Nineteen hours after a spectacular Florida launch, SpaceX's Crew Dragon capsule caught up with the International Space Station early Sunday and glided in for a problem-free docking, bringing veteran astronauts Douglas Hurley and Robert Behnken to the outpost in SpaceX's first piloted space flight. The historic mission marks a major milestone in NASA's push to end the agency's sole reliance on Russian Soyuz spacecraft for carrying astronauts to and from the lab complex, the first piloted launch to orbit by a privately owned and operated spacecraft since the dawn of the space age. The Crew Dragon capsule on final approach to the International Space Station. NASA TV "Welcome to Bob and Doug," NASA Administrator Jim Bridenstine said to the crew in a call from mission control at the Johnson Space Center. "The whole world saw this mission, and we are so, so proud of everything you've done for our country and, in fact, to inspire the world." "We sure appreciate that, sir," Hurley replied, floating in the space station's Harmony module, flanked by crewmate Behnken, space station commander Chris Cassidy and Russian cosmonauts Anatoly Ivanishin and Ivan Vagner. "It's obviously been our honor to be just a small part of this," he said. "We have to give credit to SpaceX, the Commercial Crew Program and, of course, NASA. It's great to get the United States back in the crewed launch business, and we're just really glad to be on board this magnificent complex." Following a picture-perfect climb to space Saturday atop a SpaceX Falcon 9 rocket, Hurley and Behnken monitored an automated rendezvous with the station Sunday, approaching the lab complex from behind and below. Executing a precise series of thruster firings, the Crew Dragon looped up to a point directly in front of the station and lined up on the lab's forward docking port, the same one once used by visiting space shuttles. Hurley, a former Marine test pilot, briefly took over manual control, firing thrusters by tapping high-tech touch-screen cockpit displays to verify a crew's ability to fly the spacecraft by hand if needed. The ship's flight computer than resumed the approach and the Crew Dragon's docking mechanism engaged its counterpart on the space station at 10:16 a.m. ET, about 15 minutes ahead of schedule. A few minutes later, the capsule was pulled in and locked in place by 12 motorized latches. The combined Expedition 63 crew, back row, L-R: cosmonaut Anatoly Ivanishin, space station commander Chris Cassidy, cosmonaut Ivan Vagner; front row, L-R: Crew Dragon joint operations commander Robert Behnken and vehicle commander Douglas Hurley. The American flag on the hatch above the astronauts first flew in space on the shuttle Columbia's maiden flight in 1981; it was left aboard the station by Hurley and his Atlantis crewmates during the last shuttle mission in 2011. Hurley and Behnken plan to bring the flag home at the end of their current mission. NASA TV Cassidy, a former Navy SEAL, followed naval tradition and rang the ship's bell aboard the station to announce the Crew Dragon's arrival. "Dragon, arriving," he said. "The crew of Expedition 63 is honored to welcome Dragon and the Commercial Crew Program to ... the International Space Station. Bob and Doug, glad to have you as part of the crew. Well done. Bravo zulu." "We here at SpaceX are honored to have been part of ushering in this new era of human spaceflight," said Anna Menon, the spacecraft communicator at SpaceX's Hawthorne, California, control center. "On behalf of the SpaceX and NASA partnership, congratulations on a phenomenal accomplishment. And welcome to the International Space Station." During the post-docking welcome aboard ceremony, Republican Senator Ted Cruz of Texas asked the Crew Dragon astronauts "how does she handle?" "It flew just like it was supposed to," Hurley said. "We had a couple of opportunities to take it out for a spin, so to speak (flying manually), and my compliments to the folks back at Hawthorne and SpaceX for how well it flew. It's exactly like the simulator, and we couldn't be happier about the performance of the vehicle." A camera mounted in the Crew Dragon capsule looks over the shoulders of astronauts Douglas Hurley, left, and Robert Behnken, right, showing the ship's high-tech touchscreen displays in the moments after docking with the International Space Station. NASA TV Representative Brian Babin, a Texas Republican who represents the Johnson Space Center, asked the astronauts to describe their impressions of launching atop a Falcon 9 rocket. Behnken, who flew twice aboard the space shuttle, recalled a fairly rough ride on the orbit while its two solid-fuel boosters were firing, but a smooth ascent after that with the shuttle's three liquid-fueled engines. He and Hurley expected the Falcon 9 ride to smooth out after the rocket's first stage, powered by nine engines and generating 1.7 million pounds of thrust, was jettisoned about two-and-a-half minutes into flight. The Falcon's second stage is powered by a single engine. "We were surprised a little bit by how smooth things were off the pad," Behnken said. "The space shuttle was a pretty rough ride heading into orbit with the solid rocket boosters, and our expectation was as we continued with (our) flight into second stage, that things would basically get a lot smoother than the space shuttle. "But Dragon was huffin' and puffin' all the way into orbit, and we were definitely riding a Dragon all the way up," he said. "So it was not quite the same ride, the smooth ride as the space shuttle was up to MECO [main engine cutoff], a little bit less Gs but a little bit more 'alive' is probably the best way I could describe it." The Crew Dragon is expected to remain docked to the station for six weeks to four months, allowing Behnken and Hurley to help Cassidy with a full slate of NASA and partner agency research and, possibly, with one or more spacewalks to install new solar array batteries and complete installation of a European experiment platform. NASA astronauts Bob Behnken, right, and Doug Hurley give a thumbs-up on their way to the SpaceX Falcon 9 rocket with the Crew Dragon spacecraft at the Kennedy Space Center in Florida, on May 30, 2020. Getty Cassidy said he looked forward to the help. "We've got a few things to take care of tonight, make sure we're all safe and we know the plan in case something bad happens," he said, referring to a standard emergency briefing given to all newly arrived crew members. "And then we're looking forward to some operational stuff later in the month, maybe we'll get outside and do some spacewalks. So we're all super excited to have two more crewmates to the Expedition 63 team." NASA originally planned a short one-week to 10-day test flight for the first piloted Crew Dragon. But delays in the agency's Commercial Crew Program and scaled-back production of Russian Soyuz spacecraft forced NASA to reduce the lab's U.S. and partner agency crew to just one — Cassidy. NASA managers are holding off on making a decision on when the Crew Dragon will return to Earth until they get a better idea of how atomic oxygen in the extreme upper atmosphere might affect the capsule's solar cells. No matter how that works out, engineers want time to thoroughly evaluate the capsule's performance before proceeding with the first operational flight. NASA and SpaceX hope to launch that flight, carrying an international three-man one-woman crew, in the late August timeframe. SpaceX and NASA successfully launch two astronauts into space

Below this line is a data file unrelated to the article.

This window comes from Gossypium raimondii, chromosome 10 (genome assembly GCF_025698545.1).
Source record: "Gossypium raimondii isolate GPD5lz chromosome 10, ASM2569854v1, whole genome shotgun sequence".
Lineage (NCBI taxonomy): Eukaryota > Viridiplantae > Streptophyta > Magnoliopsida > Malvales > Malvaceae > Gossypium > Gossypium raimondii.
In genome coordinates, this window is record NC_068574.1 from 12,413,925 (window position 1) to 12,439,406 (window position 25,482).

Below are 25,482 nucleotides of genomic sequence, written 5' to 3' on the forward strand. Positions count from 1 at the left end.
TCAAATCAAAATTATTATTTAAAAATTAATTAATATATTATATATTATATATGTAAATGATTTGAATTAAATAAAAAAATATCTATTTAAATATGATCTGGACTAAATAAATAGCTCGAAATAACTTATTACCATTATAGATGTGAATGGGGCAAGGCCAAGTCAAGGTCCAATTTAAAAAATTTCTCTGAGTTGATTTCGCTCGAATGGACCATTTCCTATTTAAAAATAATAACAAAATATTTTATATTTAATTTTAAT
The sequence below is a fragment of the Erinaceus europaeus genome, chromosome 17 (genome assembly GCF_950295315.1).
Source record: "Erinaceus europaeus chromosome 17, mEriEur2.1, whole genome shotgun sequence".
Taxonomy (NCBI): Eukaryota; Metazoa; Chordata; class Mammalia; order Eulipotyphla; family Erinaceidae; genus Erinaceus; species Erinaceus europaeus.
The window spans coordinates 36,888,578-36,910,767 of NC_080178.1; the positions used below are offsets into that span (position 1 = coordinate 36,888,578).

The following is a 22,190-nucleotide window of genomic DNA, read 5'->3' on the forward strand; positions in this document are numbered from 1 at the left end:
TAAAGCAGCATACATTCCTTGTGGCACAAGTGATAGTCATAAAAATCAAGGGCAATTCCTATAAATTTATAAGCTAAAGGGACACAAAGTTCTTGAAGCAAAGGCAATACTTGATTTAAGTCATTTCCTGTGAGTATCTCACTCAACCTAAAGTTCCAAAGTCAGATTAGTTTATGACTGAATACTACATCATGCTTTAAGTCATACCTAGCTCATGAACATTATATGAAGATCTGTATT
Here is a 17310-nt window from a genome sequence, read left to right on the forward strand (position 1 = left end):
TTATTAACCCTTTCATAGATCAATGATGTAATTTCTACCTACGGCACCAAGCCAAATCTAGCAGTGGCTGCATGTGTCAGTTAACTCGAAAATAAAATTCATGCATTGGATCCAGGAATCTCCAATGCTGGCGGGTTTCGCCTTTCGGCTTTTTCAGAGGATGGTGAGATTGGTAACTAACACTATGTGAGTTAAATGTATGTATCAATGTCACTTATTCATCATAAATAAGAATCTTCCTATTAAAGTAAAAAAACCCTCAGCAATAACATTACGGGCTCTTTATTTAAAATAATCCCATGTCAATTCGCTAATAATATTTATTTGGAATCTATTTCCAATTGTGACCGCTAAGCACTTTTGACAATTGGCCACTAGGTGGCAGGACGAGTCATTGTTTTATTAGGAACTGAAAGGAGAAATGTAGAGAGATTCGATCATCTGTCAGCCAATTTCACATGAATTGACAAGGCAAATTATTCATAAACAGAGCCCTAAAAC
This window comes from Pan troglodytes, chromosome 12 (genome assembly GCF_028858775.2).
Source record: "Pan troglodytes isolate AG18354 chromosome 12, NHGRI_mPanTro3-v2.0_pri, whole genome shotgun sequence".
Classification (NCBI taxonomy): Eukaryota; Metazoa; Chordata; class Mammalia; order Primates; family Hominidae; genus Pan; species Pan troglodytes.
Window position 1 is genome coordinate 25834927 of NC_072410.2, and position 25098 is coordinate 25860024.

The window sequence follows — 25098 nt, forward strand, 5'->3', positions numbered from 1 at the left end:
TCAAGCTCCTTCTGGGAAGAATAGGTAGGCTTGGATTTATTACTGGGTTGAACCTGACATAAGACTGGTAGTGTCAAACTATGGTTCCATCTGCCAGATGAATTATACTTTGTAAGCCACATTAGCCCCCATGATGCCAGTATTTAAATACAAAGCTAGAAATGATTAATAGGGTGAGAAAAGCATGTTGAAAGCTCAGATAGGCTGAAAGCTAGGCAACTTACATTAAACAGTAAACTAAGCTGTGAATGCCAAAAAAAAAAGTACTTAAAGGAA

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Russia to roll out its first approved COVID-19 drug next week - CNA